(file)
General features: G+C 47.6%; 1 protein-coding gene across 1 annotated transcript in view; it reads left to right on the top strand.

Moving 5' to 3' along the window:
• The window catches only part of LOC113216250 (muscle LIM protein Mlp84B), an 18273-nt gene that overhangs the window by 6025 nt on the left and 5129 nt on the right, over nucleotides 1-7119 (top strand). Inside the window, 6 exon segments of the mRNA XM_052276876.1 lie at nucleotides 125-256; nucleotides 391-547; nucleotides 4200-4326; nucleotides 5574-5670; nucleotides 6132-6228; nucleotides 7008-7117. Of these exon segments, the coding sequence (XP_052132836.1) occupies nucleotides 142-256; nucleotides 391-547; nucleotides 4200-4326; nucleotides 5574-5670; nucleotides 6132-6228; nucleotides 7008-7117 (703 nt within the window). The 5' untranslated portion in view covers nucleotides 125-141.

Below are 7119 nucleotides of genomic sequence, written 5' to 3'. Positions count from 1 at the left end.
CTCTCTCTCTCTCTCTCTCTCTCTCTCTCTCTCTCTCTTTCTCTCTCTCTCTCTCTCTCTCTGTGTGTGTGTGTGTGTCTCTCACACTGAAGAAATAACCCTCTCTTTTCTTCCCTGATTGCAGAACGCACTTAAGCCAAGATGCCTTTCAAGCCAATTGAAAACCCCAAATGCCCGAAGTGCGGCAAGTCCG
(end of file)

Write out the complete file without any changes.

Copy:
General features: G+C 47.6%; 1 protein-coding gene across 1 annotated transcript in view; it reads left to right on the top strand.

Moving 5' to 3' along the window:
• The window catches only part of LOC113216250 (muscle LIM protein Mlp84B), an 18273-nt gene that overhangs the window by 6025 nt on the left and 5129 nt on the right, over nucleotides 1-7119 (top strand). Inside the window, 6 exon segments of the mRNA XM_052276876.1 lie at nucleotides 125-256; nucleotides 391-547; nucleotides 4200-4326; nucleotides 5574-5670; nucleotides 6132-6228; nucleotides 7008-7117. Of these exon segments, the coding sequence (XP_052132836.1) occupies nucleotides 142-256; nucleotides 391-547; nucleotides 4200-4326; nucleotides 5574-5670; nucleotides 6132-6228; nucleotides 7008-7117 (703 nt within the window). The 5' untranslated portion in view covers nucleotides 125-141.

Below are 7119 nucleotides of genomic sequence, written 5' to 3'. Positions count from 1 at the left end.
CTCTCTCTCTCTCTCTCTCTCTCTCTCTCTCTCTCTCTTTCTCTCTCTCTCTCTCTCTCTCTGTGTGTGTGTGTGTGTCTCTCACACTGAAGAAATAACCCTCTCTTTTCTTCCCTGATTGCAGAACGCACTTAAGCCAAGATGCCTTTCAAGCCAATTGAAAACCCCAAATGCCCGAAGTGCGGCAAGTCCG